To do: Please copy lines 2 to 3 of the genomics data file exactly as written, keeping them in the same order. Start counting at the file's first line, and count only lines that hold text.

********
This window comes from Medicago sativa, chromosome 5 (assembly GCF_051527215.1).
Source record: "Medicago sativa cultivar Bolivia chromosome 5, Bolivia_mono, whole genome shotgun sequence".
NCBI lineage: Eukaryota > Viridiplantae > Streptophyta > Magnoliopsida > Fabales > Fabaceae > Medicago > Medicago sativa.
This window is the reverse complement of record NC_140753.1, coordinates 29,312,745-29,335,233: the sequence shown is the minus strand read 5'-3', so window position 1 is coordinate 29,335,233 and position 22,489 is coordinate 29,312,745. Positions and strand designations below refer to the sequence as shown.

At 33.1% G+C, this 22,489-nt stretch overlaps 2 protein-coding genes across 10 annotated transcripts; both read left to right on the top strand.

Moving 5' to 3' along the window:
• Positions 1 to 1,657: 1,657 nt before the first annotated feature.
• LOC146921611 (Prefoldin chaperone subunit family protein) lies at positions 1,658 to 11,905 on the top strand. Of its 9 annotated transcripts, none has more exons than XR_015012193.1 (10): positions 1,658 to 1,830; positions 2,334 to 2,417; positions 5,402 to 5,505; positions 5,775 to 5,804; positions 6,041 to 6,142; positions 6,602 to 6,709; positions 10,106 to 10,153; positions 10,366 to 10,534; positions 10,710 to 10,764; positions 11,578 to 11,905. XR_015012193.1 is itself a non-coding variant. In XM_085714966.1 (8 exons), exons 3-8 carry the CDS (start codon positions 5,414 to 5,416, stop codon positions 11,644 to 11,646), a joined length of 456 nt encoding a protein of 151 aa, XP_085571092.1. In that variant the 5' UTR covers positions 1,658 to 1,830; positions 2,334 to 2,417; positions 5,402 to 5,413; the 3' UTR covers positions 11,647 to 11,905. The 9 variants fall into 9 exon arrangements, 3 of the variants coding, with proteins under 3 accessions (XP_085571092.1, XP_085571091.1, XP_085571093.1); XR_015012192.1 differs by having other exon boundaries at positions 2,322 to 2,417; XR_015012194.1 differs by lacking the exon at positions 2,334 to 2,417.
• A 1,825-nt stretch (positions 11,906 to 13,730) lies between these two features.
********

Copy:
Source record: "Medicago sativa cultivar Bolivia chromosome 5, Bolivia_mono, whole genome shotgun sequence".
NCBI lineage: Eukaryota > Viridiplantae > Streptophyta > Magnoliopsida > Fabales > Fabaceae > Medicago > Medicago sativa.